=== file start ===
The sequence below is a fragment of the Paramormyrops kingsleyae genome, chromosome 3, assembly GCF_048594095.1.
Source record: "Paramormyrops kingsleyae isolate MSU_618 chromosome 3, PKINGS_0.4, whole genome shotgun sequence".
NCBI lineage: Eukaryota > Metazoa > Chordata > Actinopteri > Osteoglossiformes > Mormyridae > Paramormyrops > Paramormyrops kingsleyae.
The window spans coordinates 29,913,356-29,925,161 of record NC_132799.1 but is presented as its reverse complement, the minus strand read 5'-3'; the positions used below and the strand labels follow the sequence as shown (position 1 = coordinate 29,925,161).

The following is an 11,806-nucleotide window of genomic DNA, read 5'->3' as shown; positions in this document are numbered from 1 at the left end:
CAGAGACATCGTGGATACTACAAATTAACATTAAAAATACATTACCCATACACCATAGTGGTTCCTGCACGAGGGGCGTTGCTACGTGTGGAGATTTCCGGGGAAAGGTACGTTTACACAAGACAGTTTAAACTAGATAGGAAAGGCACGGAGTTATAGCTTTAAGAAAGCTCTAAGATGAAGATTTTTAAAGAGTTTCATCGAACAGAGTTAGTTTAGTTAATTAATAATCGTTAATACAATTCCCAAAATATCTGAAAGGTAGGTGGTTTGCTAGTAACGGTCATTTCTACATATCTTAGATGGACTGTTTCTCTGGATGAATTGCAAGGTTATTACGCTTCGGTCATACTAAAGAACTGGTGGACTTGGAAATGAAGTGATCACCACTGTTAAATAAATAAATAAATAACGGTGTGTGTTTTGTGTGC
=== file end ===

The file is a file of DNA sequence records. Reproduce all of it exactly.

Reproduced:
The sequence below is a fragment of the Paramormyrops kingsleyae genome, chromosome 3, assembly GCF_048594095.1.
Source record: "Paramormyrops kingsleyae isolate MSU_618 chromosome 3, PKINGS_0.4, whole genome shotgun sequence".
NCBI lineage: Eukaryota > Metazoa > Chordata > Actinopteri > Osteoglossiformes > Mormyridae > Paramormyrops > Paramormyrops kingsleyae.
The window spans coordinates 29,913,356-29,925,161 of record NC_132799.1 but is presented as its reverse complement, the minus strand read 5'-3'; the positions used below and the strand labels follow the sequence as shown (position 1 = coordinate 29,925,161).

The following is an 11,806-nucleotide window of genomic DNA, read 5'->3' as shown; positions in this document are numbered from 1 at the left end:
CAGAGACATCGTGGATACTACAAATTAACATTAAAAATACATTACCCATACACCATAGTGGTTCCTGCACGAGGGGCGTTGCTACGTGTGGAGATTTCCGGGGAAAGGTACGTTTACACAAGACAGTTTAAACTAGATAGGAAAGGCACGGAGTTATAGCTTTAAGAAAGCTCTAAGATGAAGATTTTTAAAGAGTTTCATCGAACAGAGTTAGTTTAGTTAATTAATAATCGTTAATACAATTCCCAAAATATCTGAAAGGTAGGTGGTTTGCTAGTAACGGTCATTTCTACATATCTTAGATGGACTGTTTCTCTGGATGAATTGCAAGGTTATTACGCTTCGGTCATACTAAAGAACTGGTGGACTTGGAAATGAAGTGATCACCACTGTTAAATAAATAAATAAATAACGGTGTGTGTTTTGTGTGC